Hurricane Fiona caused this destruction in Atlantic Canada

Good Morning. This is the Monday, September 26 edition of First Up, the Star’s daily morning digest. Sign up to get it earlier each day, in your inbox.

Here’s the latest on the destruction of Hurricane Fiona, artificial intelligence in health care and a Toronto neighborhood where housing is at the center of debate.


Atlantic Canada is feeling the impact of Hurricane Fiona

After the record-breaking storm, Port aux Basques, NL is seeing trees uprooted, fishing stages cleared and homes “totally wiped out.” On Saturday, police received reports that two women had been swept into the ocean. Local residents rescued one woman, but RCMP found the body of the other, a 73-year-old. In Prince Edward Island, authorities reported another death, the cause of which had not yet been determined. With weather improving since Saturday, here’s what we know about the recovery process.

  • The aftermath: One resident found someone’s family photos strewn across her lawn. “I’m holding on to it because I know it’s precious to someone,” she said.
  • Watch for: “The weather may have cleared, but the situation has not cleared at all,” Port aux Basques mayor Brian Button said via Facebook. “This is not a one day, we can all go back to normal. Unfortunately, this is going to take days, could take weeks, could take months in some places.”

Artificial intelligence could be the pill that health care needs

An early warning system to flag when a patient is at risk of going to the ICU or dying, and a nurse scheduling program for the emergency department that takes 15 minutes instead of four hours. These programs are among more than 40 created by Unity Health, where artificial intelligence and machine learning are being used to improve care, Patty Winsa reports. Through another project called GEMINI, artificial intelligence is being used in 30 Ontario hospitals to measure the quality of care of general medicine wards. Take a closer look at how AI programs are using hospital data.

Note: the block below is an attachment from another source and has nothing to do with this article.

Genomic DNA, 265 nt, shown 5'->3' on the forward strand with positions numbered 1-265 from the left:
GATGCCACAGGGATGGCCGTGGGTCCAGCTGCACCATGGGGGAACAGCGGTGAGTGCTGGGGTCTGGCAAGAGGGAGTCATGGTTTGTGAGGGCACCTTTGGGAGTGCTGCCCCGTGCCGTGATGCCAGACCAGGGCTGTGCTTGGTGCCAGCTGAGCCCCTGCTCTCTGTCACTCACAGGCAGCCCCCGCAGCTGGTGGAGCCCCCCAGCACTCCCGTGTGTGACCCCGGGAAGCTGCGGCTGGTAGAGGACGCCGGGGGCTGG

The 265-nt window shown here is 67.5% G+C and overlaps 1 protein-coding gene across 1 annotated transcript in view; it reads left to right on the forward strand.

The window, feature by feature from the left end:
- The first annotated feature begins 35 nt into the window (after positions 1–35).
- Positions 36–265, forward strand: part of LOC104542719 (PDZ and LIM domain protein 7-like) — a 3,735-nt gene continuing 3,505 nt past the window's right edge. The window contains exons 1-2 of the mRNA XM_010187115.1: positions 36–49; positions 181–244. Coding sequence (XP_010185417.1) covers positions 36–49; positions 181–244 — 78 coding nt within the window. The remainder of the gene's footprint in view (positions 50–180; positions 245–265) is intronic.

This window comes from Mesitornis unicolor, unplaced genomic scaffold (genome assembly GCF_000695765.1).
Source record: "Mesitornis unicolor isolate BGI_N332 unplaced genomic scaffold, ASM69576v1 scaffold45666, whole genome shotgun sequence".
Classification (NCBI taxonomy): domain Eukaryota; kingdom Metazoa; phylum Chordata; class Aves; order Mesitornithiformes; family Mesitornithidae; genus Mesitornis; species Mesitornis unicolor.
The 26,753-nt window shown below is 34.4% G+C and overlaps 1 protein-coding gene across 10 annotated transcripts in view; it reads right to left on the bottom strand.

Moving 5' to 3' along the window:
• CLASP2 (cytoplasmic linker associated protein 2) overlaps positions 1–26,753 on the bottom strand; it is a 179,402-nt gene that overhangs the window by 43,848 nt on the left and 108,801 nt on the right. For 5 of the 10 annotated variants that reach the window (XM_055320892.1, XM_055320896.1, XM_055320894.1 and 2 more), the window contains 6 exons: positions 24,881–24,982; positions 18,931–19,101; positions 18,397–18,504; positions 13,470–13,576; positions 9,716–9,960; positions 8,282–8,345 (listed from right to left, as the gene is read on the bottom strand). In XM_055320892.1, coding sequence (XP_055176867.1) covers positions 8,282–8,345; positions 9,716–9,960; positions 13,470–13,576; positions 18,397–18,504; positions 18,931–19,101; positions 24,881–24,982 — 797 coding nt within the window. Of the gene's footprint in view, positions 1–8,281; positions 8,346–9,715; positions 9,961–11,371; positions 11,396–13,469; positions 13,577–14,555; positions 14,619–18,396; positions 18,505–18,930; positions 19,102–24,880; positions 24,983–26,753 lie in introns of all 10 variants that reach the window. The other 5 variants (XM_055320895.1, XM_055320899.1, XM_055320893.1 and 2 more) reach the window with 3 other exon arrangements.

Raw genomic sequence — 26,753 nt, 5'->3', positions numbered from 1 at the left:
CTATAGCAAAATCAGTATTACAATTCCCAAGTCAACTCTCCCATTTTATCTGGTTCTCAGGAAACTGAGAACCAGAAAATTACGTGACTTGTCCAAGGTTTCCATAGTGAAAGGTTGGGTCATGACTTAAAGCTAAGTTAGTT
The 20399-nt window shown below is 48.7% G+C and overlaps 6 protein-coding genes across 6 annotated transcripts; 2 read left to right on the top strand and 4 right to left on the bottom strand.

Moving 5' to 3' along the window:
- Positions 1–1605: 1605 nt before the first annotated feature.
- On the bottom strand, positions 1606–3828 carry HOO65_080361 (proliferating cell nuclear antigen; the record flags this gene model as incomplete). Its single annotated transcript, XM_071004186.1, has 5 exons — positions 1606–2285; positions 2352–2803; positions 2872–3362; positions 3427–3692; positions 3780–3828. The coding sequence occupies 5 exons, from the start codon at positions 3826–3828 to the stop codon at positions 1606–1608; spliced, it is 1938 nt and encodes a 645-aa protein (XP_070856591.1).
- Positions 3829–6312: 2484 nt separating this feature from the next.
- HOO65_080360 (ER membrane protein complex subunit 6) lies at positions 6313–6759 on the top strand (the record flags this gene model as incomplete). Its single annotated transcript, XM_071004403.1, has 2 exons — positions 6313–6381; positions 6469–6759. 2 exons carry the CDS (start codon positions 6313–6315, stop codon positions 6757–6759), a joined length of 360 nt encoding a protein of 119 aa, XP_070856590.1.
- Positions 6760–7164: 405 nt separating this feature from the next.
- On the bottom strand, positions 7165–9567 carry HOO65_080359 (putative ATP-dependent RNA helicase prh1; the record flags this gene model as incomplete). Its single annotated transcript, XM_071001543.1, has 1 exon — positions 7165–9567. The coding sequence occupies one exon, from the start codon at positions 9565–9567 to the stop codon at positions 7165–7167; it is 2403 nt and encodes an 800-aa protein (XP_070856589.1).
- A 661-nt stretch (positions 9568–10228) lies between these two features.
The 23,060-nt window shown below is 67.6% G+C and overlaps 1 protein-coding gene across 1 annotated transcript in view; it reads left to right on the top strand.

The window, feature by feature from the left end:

• More: With the technology in its infancy, there have been a number of concerns about privacy, security and the quality of data.
  • Context: Unity Health includes St. Mike’s, St. Joseph’s Health Center and Providence Healthcare. Unity’s AI department is being funded through the hospital’s charitable donations, while GEMINI is funded by the provincial government through Ontario Health.

The housing crisis has become an election flashpoint in this Toronto neighborhood

John Filion is retiring from city council and the candidates vying for his spot in Willowdale are putting homelessness, housing affordability and relentless condo construction at the center of the debate. Notably, they’re taking different stances on a swath of green space in the ward that city council approved to be the site of “59 new permanent supportive homes for older adults and seniors who are experiencing, or at risk of, homelessness.” David Rider goes inside what could be the city’s most competitive city council race.

  • More: Candidates disagree on where the supportive homes should be built, and whether it would be safe to house 59 people in need. The executive director of the city’s housing secretariat told the Star the residents won’t pose a greater risk than other community members.


“Anti-India activities in Canada”? Why India’s Canadian travel advisory was really a diplomatic shot across the bow.


The Bank of Canada pictured in Ottawa in September.

Pierre Poilievre says Justin Trudeau’s inflation relief package will hurt Canadians — but it won’t and here’s why.


Dana Tapscott and friends play during recess in February 1972. In spring, students planted flowers and vegetables in the playground in front of the building.

SCARBOROUGH: Children at CH Berner Public School play during recess in February 1972. Take a look back at the little red schoolhouses and their stories.

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